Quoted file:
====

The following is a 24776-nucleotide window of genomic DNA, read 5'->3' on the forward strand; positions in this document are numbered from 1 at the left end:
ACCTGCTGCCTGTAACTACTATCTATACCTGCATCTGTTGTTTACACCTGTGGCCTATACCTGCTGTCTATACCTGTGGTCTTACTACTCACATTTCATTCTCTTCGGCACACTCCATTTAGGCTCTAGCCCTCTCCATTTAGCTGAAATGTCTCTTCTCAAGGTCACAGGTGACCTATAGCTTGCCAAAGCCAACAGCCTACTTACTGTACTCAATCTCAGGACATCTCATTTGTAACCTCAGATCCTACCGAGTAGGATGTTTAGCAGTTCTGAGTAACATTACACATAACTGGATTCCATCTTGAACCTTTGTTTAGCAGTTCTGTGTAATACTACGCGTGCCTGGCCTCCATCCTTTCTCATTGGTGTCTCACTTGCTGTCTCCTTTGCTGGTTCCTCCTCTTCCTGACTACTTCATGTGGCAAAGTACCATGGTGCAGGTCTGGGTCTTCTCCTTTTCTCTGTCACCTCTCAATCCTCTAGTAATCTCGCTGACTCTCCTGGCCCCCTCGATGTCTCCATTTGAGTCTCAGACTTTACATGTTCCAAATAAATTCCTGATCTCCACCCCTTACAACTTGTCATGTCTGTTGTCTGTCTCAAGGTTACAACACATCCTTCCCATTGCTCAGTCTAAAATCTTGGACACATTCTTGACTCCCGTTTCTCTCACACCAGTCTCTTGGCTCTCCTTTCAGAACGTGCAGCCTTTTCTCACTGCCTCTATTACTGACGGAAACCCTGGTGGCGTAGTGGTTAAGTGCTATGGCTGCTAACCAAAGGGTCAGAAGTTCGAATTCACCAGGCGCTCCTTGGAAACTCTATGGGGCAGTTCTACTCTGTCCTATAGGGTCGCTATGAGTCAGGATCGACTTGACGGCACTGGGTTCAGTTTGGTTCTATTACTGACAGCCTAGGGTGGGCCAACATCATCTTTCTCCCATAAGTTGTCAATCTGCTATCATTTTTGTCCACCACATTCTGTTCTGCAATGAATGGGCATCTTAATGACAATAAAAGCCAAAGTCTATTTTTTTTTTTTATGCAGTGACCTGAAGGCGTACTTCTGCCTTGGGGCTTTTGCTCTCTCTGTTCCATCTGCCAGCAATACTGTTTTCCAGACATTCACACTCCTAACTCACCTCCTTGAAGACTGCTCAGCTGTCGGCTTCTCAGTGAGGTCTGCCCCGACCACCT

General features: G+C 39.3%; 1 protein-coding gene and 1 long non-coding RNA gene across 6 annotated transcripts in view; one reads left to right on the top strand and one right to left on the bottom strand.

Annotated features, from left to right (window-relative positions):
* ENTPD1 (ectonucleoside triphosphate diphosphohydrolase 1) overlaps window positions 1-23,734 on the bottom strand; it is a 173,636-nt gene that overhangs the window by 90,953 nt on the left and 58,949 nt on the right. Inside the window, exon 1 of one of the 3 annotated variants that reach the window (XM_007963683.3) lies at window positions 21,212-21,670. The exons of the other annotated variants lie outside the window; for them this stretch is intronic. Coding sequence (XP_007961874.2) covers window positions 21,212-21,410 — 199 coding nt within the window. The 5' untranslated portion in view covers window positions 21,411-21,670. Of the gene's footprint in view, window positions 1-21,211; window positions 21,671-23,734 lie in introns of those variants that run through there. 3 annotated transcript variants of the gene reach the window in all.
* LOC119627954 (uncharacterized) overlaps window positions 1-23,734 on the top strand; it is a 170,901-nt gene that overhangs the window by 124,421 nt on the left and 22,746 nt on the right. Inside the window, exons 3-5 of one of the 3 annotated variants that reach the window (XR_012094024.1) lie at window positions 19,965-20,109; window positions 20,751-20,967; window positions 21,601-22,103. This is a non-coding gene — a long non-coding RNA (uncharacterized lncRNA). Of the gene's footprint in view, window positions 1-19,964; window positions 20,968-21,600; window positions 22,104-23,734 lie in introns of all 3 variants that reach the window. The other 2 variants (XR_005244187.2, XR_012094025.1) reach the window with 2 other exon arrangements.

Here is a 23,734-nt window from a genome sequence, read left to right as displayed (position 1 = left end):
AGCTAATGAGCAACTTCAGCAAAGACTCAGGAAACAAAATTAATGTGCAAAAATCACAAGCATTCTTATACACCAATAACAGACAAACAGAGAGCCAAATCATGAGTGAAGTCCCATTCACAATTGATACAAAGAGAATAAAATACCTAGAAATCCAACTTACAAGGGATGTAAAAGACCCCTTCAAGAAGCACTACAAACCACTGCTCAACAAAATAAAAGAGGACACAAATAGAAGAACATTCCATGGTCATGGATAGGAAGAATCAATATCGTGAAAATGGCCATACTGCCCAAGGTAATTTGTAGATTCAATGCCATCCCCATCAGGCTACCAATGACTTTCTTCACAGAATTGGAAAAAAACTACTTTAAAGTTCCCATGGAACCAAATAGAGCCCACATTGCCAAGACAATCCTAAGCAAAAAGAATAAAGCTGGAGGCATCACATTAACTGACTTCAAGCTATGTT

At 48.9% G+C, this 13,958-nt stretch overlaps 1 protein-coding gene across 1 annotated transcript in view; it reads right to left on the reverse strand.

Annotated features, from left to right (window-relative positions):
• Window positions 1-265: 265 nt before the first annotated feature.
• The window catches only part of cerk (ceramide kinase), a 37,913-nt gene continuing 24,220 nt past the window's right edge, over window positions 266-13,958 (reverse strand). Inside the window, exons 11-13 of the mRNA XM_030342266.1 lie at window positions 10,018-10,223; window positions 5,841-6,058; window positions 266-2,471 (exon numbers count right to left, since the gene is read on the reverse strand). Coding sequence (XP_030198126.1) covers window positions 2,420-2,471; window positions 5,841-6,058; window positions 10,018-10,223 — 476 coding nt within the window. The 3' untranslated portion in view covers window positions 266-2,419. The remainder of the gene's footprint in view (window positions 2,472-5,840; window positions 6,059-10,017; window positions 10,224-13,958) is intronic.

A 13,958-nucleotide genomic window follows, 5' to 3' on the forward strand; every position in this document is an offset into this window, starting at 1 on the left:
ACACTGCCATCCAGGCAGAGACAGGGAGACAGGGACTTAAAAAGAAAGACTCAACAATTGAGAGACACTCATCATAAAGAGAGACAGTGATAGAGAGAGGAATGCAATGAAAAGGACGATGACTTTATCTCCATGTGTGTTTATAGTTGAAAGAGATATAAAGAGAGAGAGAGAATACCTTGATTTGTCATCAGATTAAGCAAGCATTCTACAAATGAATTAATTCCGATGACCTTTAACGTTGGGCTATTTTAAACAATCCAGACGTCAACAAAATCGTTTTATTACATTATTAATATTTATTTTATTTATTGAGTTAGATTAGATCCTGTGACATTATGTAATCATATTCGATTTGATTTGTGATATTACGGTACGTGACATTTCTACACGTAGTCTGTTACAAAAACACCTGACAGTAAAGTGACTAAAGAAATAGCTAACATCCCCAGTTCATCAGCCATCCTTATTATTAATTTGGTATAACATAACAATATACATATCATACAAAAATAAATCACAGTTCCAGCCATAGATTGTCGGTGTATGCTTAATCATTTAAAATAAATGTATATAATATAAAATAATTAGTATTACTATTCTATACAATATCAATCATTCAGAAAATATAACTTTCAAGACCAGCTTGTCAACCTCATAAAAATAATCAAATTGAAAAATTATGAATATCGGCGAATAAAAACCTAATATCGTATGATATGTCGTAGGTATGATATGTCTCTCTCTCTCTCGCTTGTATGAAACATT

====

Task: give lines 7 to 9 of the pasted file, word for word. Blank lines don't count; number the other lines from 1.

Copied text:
Here is a 23,734-nt window from a genome sequence, read left to right as displayed (position 1 = left end):
AGCTAATGAGCAACTTCAGCAAAGACTCAGGAAACAAAATTAATGTGCAAAAATCACAAGCATTCTTATACACCAATAACAGACAAACAGAGAGCCAAATCATGAGTGAAGTCCCATTCACAATTGATACAAAGAGAATAAAATACCTAGAAATCCAACTTACAAGGGATGTAAAAGACCCCTTCAAGAAGCACTACAAACCACTGCTCAACAAAATAAAAGAGGACACAAATAGAAGAACATTCCATGGTCATGGATAGGAAGAATCAATATCGTGAAAATGGCCATACTGCCCAAGGTAATTTGTAGATTCAATGCCATCCCCATCAGGCTACCAATGACTTTCTTCACAGAATTGGAAAAAAACTACTTTAAAGTTCCCATGGAACCAAATAGAGCCCACATTGCCAAGACAATCCTAAGCAAAAAGAATAAAGCTGGAGGCATCACATTAACTGACTTCAAGCTATGTT

At 48.9% G+C, this 13,958-nt stretch overlaps 1 protein-coding gene across 1 annotated transcript in view; it reads right to left on the reverse strand.